Conspiracy Theories and Epistemic Fluency: understanding the challenge

Tim Hayward

Conspiracy Theories have become an object of considerable academic research lately. Yet they present a particular conundrum for scholars. At present, there is a significant rift within the field of studies relating to conspiracy theories. Much of the most prominent and highly funded work is being done by social scientists, especially social psychologists, who aim to diagnose the cognitive error and psychological predispositions involved in creating and believing conspiracist ideas. On the other hand, a smaller band of scholars based in philosophy – a discipline especially dedicated to epistemological questions – take a more dispassionate view of theories of conspiracy. Done right, these could represent an intellectually respectable and potentially enlightening activity in a world where conspiracies happen and where the public has an interest in understanding what is happening.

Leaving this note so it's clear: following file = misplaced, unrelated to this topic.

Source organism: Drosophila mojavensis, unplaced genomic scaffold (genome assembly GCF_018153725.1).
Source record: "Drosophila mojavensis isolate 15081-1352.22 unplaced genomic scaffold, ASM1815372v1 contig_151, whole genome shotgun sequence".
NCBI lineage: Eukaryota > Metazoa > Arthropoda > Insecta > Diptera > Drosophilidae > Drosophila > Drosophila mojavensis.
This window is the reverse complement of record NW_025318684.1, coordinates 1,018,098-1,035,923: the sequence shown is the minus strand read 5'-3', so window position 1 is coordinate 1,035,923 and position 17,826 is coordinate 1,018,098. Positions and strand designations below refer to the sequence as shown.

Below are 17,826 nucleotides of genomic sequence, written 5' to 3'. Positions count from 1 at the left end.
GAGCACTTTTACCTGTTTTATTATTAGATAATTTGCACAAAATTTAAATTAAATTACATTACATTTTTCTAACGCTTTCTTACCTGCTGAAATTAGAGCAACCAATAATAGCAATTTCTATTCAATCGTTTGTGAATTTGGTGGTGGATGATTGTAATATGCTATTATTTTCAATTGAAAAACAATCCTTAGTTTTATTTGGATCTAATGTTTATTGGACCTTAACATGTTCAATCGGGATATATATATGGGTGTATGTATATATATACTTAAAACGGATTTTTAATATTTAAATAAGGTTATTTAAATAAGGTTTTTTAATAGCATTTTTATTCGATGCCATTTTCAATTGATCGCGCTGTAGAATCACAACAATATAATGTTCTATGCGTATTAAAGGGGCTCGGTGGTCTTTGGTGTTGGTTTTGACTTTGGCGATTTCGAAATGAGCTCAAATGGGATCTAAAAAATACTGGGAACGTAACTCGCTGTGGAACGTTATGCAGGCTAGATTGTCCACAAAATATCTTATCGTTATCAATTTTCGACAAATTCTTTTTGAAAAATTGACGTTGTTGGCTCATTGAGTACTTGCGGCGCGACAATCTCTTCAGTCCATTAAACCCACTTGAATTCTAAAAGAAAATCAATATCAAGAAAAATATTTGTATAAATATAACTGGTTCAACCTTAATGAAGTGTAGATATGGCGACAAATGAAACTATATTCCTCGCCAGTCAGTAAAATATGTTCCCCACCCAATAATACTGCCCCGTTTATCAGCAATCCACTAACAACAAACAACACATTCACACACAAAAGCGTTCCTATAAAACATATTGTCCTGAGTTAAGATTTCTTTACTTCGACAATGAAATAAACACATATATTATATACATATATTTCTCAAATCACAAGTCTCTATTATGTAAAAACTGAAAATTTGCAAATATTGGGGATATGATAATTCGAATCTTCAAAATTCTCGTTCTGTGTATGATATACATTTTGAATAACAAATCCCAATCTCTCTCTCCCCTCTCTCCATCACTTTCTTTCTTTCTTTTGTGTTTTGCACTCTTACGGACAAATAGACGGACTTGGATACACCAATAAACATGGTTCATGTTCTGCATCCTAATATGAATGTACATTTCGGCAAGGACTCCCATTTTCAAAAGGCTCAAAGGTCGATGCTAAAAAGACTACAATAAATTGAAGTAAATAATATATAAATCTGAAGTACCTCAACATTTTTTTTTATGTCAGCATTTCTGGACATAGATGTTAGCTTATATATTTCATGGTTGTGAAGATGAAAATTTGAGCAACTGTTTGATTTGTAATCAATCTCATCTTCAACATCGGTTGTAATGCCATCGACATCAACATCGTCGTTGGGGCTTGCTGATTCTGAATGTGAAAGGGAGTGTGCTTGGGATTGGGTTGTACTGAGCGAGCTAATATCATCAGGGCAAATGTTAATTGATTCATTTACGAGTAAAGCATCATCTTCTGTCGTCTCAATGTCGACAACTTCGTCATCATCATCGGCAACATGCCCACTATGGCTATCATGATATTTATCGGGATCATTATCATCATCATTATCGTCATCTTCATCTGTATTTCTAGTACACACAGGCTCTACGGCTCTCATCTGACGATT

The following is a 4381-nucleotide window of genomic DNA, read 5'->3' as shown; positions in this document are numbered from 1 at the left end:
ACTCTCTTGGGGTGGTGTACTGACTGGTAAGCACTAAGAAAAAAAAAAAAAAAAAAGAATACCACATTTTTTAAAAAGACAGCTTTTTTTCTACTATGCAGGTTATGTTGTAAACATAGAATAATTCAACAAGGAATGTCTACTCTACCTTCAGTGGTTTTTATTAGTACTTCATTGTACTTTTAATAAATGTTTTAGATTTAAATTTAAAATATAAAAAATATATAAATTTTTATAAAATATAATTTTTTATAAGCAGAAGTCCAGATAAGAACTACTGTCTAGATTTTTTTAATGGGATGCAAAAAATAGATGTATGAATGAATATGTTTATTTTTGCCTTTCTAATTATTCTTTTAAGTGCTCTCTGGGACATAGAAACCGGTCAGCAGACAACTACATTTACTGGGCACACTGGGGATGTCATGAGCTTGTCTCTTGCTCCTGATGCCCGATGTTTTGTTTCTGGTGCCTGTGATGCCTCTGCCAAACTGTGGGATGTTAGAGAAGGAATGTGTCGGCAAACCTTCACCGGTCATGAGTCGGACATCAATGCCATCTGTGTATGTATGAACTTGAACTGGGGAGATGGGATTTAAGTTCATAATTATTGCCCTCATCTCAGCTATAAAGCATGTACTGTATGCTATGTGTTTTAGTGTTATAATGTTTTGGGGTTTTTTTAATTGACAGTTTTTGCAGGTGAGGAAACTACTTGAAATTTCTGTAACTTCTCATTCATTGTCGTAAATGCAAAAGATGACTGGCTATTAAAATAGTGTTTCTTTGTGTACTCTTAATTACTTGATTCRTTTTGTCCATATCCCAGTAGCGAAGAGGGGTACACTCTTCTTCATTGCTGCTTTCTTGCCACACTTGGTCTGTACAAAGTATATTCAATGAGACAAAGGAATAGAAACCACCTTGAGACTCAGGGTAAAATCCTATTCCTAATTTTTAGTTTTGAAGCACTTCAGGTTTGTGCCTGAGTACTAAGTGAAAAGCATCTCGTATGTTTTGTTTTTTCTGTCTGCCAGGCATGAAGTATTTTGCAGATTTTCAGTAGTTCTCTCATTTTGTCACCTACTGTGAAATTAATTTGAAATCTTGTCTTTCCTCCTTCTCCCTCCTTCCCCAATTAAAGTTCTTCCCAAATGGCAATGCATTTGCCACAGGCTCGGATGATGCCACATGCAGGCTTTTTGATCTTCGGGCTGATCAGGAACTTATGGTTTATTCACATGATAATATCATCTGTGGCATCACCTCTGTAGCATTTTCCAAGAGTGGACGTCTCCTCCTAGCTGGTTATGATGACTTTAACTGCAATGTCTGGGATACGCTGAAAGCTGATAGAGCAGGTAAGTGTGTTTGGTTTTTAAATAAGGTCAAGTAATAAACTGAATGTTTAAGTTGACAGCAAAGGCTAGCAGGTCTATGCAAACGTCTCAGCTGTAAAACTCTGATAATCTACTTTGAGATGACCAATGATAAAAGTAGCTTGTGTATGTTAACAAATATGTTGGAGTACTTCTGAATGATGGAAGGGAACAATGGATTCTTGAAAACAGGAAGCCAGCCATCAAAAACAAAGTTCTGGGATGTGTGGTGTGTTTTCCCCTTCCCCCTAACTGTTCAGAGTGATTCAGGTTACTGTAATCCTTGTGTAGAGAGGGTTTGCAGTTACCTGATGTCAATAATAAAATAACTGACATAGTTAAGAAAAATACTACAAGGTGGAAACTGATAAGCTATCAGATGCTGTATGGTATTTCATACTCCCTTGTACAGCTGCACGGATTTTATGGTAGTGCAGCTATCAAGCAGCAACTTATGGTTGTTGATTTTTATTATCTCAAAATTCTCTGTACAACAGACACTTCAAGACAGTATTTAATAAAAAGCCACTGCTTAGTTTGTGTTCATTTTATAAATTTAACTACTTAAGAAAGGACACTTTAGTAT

What both sides of that scholarly divide would agree is that knowledge needs to have a credible basis, and…

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